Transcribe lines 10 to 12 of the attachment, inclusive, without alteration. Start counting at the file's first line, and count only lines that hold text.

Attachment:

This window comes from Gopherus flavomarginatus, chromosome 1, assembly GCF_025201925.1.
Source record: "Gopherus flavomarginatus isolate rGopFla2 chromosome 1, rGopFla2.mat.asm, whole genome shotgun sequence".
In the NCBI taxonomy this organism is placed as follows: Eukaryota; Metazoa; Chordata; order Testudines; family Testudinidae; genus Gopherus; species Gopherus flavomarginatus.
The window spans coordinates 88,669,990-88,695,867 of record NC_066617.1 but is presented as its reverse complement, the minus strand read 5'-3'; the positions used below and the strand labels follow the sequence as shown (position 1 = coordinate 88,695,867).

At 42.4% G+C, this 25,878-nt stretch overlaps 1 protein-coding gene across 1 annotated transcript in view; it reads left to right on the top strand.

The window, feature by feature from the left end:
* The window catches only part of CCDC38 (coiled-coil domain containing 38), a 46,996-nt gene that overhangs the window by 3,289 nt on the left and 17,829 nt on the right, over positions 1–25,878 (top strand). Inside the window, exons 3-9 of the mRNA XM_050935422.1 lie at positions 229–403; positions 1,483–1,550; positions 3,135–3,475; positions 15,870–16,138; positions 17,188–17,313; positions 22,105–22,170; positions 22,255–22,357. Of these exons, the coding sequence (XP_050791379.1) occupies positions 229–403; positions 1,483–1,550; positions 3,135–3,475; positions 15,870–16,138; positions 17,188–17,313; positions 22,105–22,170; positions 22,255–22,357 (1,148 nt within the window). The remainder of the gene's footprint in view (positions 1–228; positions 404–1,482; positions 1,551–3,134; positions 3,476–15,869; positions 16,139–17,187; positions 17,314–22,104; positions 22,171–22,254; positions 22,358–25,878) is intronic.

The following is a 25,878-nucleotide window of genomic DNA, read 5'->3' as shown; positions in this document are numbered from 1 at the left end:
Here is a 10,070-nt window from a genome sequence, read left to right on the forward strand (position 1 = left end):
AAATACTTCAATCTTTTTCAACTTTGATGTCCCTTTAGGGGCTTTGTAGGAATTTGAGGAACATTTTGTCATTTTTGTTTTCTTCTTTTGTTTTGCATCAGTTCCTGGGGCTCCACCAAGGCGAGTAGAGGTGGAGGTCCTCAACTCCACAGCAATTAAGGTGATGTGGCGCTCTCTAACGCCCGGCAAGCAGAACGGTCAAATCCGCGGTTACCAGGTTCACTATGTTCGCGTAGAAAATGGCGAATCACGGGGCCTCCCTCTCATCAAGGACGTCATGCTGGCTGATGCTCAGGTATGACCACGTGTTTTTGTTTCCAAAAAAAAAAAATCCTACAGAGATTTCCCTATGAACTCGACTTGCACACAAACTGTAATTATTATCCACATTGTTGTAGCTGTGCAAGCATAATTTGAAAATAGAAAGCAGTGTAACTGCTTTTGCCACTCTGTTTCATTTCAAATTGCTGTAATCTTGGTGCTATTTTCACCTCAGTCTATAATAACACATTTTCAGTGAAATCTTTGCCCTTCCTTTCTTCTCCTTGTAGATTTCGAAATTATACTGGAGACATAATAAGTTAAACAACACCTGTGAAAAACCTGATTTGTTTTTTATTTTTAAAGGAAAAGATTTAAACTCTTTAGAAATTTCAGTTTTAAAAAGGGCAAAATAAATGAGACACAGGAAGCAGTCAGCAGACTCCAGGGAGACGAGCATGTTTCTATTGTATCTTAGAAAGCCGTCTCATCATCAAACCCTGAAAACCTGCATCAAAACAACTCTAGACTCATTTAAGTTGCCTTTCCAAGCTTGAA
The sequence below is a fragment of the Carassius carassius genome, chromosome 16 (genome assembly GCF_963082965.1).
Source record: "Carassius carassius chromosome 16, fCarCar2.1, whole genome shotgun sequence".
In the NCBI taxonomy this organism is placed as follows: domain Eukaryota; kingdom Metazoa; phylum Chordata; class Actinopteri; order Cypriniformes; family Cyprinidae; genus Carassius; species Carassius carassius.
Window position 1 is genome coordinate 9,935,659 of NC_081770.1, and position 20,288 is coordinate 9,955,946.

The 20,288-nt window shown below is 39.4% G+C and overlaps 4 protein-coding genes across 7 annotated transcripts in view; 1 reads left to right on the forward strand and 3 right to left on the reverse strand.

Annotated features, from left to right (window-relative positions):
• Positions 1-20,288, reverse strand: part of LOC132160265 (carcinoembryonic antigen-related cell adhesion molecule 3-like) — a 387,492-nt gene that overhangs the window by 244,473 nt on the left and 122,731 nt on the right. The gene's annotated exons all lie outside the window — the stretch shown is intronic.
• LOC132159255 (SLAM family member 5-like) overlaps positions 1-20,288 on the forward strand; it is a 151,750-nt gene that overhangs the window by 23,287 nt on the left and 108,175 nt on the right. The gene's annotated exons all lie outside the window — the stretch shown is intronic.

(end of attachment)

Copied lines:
AAATACTTCAATCTTTTTCAACTTTGATGTCCCTTTAGGGGCTTTGTAGGAATTTGAGGAACATTTTGTCATTTTTGTTTTCTTCTTTTGTTTTGCATCAGTTCCTGGGGCTCCACCAAGGCGAGTAGAGGTGGAGGTCCTCAACTCCACAGCAATTAAGGTGATGTGGCGCTCTCTAACGCCCGGCAAGCAGAACGGTCAAATCCGCGGTTACCAGGTTCACTATGTTCGCGTAGAAAATGGCGAATCACGGGGCCTCCCTCTCATCAAGGACGTCATGCTGGCTGATGCTCAGGTATGACCACGTGTTTTTGTTTCCAAAAAAAAAAAATCCTACAGAGATTTCCCTATGAACTCGACTTGCACACAAACTGTAATTATTATCCACATTGTTGTAGCTGTGCAAGCATAATTTGAAAATAGAAAGCAGTGTAACTGCTTTTGCCACTCTGTTTCATTTCAAATTGCTGTAATCTTGGTGCTATTTTCACCTCAGTCTATAATAACACATTTTCAGTGAAATCTTTGCCCTTCCTTTCTTCTCCTTGTAGATTTCGAAATTATACTGGAGACATAATAAGTTAAACAACACCTGTGAAAAACCTGATTTGTTTTTTATTTTTAAAGGAAAAGATTTAAACTCTTTAGAAATTTCAGTTTTAAAAAGGGCAAAATAAATGAGACACAGGAAGCAGTCAGCAGACTCCAGGGAGACGAGCATGTTTCTATTGTATCTTAGAAAGCCGTCTCATCATCAAACCCTGAAAACCTGCATCAAAACAACTCTAGACTCATTTAAGTTGCCTTTCCAAGCTTGAA
The sequence below is a fragment of the Carassius carassius genome, chromosome 16 (genome assembly GCF_963082965.1).
Source record: "Carassius carassius chromosome 16, fCarCar2.1, whole genome shotgun sequence".